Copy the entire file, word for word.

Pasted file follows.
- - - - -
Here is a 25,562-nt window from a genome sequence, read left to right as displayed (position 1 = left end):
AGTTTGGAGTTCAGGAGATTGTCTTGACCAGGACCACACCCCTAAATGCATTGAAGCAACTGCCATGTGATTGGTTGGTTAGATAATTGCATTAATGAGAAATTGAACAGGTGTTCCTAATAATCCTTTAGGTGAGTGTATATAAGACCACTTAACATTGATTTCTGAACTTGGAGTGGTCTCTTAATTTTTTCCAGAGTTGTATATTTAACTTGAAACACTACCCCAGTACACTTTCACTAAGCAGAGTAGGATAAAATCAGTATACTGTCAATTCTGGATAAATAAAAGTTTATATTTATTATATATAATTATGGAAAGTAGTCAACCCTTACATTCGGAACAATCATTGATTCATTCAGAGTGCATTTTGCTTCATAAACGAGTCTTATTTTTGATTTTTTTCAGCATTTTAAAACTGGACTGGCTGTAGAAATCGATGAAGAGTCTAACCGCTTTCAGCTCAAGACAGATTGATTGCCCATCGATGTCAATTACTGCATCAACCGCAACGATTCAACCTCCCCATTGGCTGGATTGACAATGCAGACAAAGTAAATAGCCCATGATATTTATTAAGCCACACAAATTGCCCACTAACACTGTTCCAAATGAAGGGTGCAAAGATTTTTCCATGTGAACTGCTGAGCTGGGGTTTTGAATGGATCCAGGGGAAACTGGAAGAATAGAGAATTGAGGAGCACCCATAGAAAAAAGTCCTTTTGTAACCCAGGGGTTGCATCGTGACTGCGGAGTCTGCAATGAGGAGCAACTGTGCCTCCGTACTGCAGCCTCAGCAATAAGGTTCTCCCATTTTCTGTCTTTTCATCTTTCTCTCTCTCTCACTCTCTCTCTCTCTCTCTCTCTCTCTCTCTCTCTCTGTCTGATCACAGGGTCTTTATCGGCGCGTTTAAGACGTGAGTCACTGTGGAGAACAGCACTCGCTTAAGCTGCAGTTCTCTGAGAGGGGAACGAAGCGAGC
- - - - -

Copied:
Here is a 25,562-nt window from a genome sequence, read left to right as displayed (position 1 = left end):
AGTTTGGAGTTCAGGAGATTGTCTTGACCAGGACCACACCCCTAAATGCATTGAAGCAACTGCCATGTGATTGGTTGGTTAGATAATTGCATTAATGAGAAATTGAACAGGTGTTCCTAATAATCCTTTAGGTGAGTGTATATAAGACCACTTAACATTGATTTCTGAACTTGGAGTGGTCTCTTAATTTTTTCCAGAGTTGTATATTTAACTTGAAACACTACCCCAGTACACTTTCACTAAGCAGAGTAGGATAAAATCAGTATACTGTCAATTCTGGATAAATAAAAGTTTATATTTATTATATATAATTATGGAAAGTAGTCAACCCTTACATTCGGAACAATCATTGATTCATTCAGAGTGCATTTTGCTTCATAAACGAGTCTTATTTTTGATTTTTTTCAGCATTTTAAAACTGGACTGGCTGTAGAAATCGATGAAGAGTCTAACCGCTTTCAGCTCAAGACAGATTGATTGCCCATCGATGTCAATTACTGCATCAACCGCAACGATTCAACCTCCCCATTGGCTGGATTGACAATGCAGACAAAGTAAATAGCCCATGATATTTATTAAGCCACACAAATTGCCCACTAACACTGTTCCAAATGAAGGGTGCAAAGATTTTTCCATGTGAACTGCTGAGCTGGGGTTTTGAATGGATCCAGGGGAAACTGGAAGAATAGAGAATTGAGGAGCACCCATAGAAAAAAGTCCTTTTGTAACCCAGGGGTTGCATCGTGACTGCGGAGTCTGCAATGAGGAGCAACTGTGCCTCCGTACTGCAGCCTCAGCAATAAGGTTCTCCCATTTTCTGTCTTTTCATCTTTCTCTCTCTCTCACTCTCTCTCTCTCTCTCTCTCTCTCTCTCTCTCTCTGTCTGATCACAGGGTCTTTATCGGCGCGTTTAAGACGTGAGTCACTGTGGAGAACAGCACTCGCTTAAGCTGCAGTTCTCTGAGAGGGGAACGAAGCGAGC